Why your smartphone battery sucks

Lithium ion batteries are nearing the limits of their possible power capacity.

By Megan Geuss, PC World |  Mobile & Wireless, batteries, smartphones

Lithium ion research continues in the R&D labs of many consumer-battery makers. And university labs across the country have churned out paper after paper on the possibilities of graphene, a single-atom-thick sheet of graphite that has the potential to store and transmit energy (though any use of graphene for consumer batteries is still a long way off). But the U.S. government (like many other national governments) has provided almost no funding for consumer battery research, instead putting money into research for vehicle and military-use batteries.

It's Not Just the Battery, Though

Designing a mobile device is no longer just about perfecting its computing power, design, and user interface; it's about doing all those things with far less power. At some point, consumers' desire for faster data plans and monster multitasking capabilities will be overtaken by the simple need for a device that can remain in operation for at least one full workday.

Smartphone screens are getting larger and supporting higher resolutions, both of which suck power like crazy. Lowering your screen's brightness might help eke a few extra minutes out of your battery, but Apple, HTC, Motorola, and other major phone manufacturers are unlikely to move to smaller or duller screens anytime soon. Nevertheless, some (including Samsung and LG Electronics) are focusing on making new types of displays that are no dimmer but use less power.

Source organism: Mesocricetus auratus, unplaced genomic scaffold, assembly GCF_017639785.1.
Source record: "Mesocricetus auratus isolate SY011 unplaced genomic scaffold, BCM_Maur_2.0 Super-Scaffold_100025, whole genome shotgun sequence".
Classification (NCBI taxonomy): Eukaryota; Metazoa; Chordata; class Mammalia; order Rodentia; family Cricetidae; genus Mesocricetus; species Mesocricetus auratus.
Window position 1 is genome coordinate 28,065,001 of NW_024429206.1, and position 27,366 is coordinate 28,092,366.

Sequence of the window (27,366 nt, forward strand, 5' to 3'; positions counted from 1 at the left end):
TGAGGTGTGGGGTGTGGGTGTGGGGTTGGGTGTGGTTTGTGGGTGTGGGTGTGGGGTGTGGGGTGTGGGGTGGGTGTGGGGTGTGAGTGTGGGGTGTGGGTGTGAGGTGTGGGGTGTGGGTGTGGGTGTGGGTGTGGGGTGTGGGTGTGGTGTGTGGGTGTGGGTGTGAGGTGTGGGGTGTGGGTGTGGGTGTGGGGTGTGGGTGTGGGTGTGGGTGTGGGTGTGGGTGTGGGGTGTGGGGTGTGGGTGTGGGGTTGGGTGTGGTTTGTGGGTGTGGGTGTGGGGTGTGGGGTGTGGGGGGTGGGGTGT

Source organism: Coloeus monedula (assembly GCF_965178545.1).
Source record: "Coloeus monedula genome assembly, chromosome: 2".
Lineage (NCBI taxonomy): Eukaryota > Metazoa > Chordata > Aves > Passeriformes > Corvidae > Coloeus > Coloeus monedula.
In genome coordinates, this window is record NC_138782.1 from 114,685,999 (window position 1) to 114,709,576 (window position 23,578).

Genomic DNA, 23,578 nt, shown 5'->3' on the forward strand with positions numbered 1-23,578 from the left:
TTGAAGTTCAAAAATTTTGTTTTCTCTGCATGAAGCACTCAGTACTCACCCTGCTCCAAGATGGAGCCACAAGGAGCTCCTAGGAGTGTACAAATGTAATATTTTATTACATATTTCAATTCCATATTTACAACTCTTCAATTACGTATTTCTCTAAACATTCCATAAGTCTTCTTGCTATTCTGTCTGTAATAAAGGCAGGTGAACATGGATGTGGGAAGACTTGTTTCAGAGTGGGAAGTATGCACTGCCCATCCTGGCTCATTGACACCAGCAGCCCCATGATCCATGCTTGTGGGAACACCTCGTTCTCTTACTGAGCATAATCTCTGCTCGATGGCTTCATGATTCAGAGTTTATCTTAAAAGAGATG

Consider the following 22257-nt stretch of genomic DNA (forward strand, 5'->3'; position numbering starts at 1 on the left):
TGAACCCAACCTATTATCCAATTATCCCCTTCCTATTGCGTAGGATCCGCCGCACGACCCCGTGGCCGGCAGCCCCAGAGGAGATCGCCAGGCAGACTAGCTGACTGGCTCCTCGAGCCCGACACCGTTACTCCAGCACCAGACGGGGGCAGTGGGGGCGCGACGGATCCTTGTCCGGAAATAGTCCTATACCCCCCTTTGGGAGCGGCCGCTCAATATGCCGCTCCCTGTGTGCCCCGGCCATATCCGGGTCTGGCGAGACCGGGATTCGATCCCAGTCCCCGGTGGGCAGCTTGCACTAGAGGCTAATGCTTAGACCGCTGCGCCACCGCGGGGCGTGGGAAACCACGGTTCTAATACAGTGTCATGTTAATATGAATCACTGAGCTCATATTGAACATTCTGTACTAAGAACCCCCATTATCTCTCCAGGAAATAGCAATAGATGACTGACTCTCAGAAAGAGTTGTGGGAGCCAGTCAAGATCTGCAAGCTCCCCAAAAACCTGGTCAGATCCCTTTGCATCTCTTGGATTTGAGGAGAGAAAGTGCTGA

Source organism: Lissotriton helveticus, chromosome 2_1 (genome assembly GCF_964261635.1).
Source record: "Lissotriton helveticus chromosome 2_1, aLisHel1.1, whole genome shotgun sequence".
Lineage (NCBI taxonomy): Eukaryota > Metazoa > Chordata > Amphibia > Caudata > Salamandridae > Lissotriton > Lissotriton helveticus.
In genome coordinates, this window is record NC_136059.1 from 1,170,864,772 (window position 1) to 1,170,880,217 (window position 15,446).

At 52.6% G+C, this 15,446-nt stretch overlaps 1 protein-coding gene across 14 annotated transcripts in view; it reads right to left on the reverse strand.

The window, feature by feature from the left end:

Another major power drain relates to increasingly complex apps, which impose ever-steeper processing requirements. Most smartphones contain Bluetooth, Wi-Fi, and GPS radios inside, and in many instances these components operate simultaneously. The GPS radio, in particular, is a notorious battery killer: You can see the battery bar getting shorter as you run your navigation app. Newer phones add a 4G radio chipset, which requires a lot more processing power to decode far greater amounts of data encoded in the LTE wireless spectrum. On top of all that, new 4G phones have two different chip sets, to connect with a 4G spectrum and with the carrier's older 3G network. As a result, you can count on your battery to deliver only about a day of juice to your phone, if you're lucky.

One consequence of runaway power consumption is that the makers of mobile processors are feeling a lot of pressure to produce more-efficient chips for phones.


Originally published on PC World |  Click here to read the original story.
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